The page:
Don't Expect A Saturn Mini Anytime Soon, Says Sega
Sega may be playing catch-up with Nintendo when it comes to the whole micro-console business, but the news that the Mega Drive Mini would finally be hitting store shelves later this year has been met with a positive reaction – mostly because emulation expert M2 is involved.
Given that Nintendo followed up the NES Classic with the equally successful SNES Classic, it's tempting to wonder if Sega could create its own line of clone systems based on its enviable selection of '80s and '90s hardware.
Unfortunately, it's unlikely that we'll be getting a Saturn Mini anytime soon. Speaking to IGN Japan, Hiroyuki Miyazaki – a project leader on Mega Drive Mini – says any kind of system based on the 32-bit console would be years in the future, if it comes at all. He cites issues with emulating the console on the current generation of cheap, off-the-shelf 'System on a Chip' options currently available, which are simply not powerful enough for the task:
It may be possible in 10 years. By that time the necessary chips should be cheaper.
It might seem short-sighted of Miyazaki to be so pessimistic, but the Saturn's complex internal architecture has made it a real pain to properly emulate over the past 25 years, and even today, Saturn emulation is way behind PlayStation and N64 emulation.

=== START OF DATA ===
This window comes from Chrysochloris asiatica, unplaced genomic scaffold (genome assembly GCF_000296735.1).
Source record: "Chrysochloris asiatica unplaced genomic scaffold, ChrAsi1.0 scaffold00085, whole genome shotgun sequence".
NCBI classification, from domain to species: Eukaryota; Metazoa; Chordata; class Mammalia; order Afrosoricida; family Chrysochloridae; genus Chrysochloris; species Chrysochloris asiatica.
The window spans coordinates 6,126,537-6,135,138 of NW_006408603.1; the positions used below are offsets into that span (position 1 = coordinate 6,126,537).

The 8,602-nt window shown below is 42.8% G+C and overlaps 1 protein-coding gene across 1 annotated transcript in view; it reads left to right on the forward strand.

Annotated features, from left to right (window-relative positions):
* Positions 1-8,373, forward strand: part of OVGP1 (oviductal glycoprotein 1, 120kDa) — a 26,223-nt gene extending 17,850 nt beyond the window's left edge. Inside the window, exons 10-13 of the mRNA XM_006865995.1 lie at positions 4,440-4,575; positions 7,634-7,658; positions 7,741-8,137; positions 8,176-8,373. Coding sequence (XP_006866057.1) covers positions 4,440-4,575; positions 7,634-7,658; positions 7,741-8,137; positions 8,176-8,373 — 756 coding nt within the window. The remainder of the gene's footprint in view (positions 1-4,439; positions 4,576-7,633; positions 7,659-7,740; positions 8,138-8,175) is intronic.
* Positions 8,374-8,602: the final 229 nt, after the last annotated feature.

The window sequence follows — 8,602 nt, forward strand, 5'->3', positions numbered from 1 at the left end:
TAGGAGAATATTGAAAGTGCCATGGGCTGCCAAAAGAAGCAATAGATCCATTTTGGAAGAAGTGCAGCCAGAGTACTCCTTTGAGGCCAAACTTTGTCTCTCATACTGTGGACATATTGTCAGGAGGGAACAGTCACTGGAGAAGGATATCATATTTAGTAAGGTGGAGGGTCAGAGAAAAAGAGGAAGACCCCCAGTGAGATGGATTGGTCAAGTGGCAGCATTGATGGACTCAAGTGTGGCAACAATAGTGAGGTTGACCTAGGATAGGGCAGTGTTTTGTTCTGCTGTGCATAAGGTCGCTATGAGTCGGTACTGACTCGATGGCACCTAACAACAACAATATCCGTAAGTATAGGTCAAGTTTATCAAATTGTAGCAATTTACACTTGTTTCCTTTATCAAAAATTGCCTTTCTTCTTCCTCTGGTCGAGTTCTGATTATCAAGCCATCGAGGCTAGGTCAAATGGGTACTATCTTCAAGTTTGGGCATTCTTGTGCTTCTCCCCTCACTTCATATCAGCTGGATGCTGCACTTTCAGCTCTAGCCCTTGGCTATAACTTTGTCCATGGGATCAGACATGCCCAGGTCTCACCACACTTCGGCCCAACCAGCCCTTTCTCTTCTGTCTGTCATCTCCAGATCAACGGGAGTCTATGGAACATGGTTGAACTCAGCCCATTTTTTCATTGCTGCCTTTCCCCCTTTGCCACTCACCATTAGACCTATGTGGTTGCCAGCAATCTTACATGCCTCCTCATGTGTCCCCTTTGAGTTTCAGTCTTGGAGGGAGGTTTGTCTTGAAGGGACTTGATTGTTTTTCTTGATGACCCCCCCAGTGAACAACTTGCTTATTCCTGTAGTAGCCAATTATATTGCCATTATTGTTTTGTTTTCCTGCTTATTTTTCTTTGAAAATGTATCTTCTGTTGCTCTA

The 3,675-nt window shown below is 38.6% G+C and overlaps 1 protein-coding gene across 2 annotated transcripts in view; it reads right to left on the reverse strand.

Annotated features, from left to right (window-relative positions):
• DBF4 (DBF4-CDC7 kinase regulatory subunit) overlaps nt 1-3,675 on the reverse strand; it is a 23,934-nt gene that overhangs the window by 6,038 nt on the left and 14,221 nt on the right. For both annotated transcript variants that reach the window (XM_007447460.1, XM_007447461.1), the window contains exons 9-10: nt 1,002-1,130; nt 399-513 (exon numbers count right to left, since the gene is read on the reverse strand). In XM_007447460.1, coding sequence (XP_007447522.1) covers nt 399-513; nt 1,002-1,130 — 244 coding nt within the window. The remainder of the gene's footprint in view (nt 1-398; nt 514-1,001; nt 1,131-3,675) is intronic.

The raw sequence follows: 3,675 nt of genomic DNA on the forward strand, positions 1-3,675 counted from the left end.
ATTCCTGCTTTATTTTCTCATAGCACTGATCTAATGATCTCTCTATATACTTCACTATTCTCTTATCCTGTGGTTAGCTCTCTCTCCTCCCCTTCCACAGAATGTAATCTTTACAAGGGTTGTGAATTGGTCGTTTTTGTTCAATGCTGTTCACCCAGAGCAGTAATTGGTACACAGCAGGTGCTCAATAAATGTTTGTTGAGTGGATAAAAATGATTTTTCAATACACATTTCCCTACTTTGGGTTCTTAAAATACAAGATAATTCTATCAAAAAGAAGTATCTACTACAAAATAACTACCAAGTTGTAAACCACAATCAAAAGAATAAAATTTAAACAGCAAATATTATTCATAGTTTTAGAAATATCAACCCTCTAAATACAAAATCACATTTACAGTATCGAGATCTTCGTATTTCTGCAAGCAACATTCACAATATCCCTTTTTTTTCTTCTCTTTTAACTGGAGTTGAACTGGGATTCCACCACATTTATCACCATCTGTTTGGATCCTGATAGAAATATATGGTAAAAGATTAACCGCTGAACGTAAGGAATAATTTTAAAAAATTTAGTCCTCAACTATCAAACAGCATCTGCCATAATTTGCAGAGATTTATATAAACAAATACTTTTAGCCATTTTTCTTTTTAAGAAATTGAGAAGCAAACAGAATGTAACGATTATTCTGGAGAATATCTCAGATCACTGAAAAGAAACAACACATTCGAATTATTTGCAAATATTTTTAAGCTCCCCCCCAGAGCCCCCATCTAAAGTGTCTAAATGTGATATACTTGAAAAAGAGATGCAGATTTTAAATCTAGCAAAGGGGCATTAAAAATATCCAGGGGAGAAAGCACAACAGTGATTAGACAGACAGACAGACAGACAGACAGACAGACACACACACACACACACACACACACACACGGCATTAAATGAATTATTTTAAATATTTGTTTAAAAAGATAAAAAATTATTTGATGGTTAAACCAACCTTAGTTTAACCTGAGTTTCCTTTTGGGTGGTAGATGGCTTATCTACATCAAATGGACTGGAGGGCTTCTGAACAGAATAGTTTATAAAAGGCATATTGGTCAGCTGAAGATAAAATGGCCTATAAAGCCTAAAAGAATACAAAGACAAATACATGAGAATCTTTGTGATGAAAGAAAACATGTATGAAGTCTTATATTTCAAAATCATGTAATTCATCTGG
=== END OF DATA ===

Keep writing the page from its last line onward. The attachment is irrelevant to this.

Strides have been made with emulators like Yaba Sanshiro, but they're still some way off being totally accurate and software compatibility is lacking. The closest we're going to get to a Saturn clone is the upcoming Polymega, which appears to have Saturn emulation nailed down – but it's a PC-based system which is going to cost much more to make and sell than any potential 'Mini' release from Sega.
Miyazaki did, however, say that he'd love to create a Master System Mini – something which could easily be achieved with current low-cost 'System on a Chip' hardware. However, he admitted that demand might not be there for such a release; in Japan, the Master System (and Mark III, on which it was based) sold poorly compared to the Famicom, and it was the same story in the US, where the NES was king. It was only in Europe and Brazil that the console achieved any kind of commercial success, and those markets might not be big enough to tempt Sega to take a punt.
Would you like to see Sega make a range of 'Mini' systems? Let us know in the comments.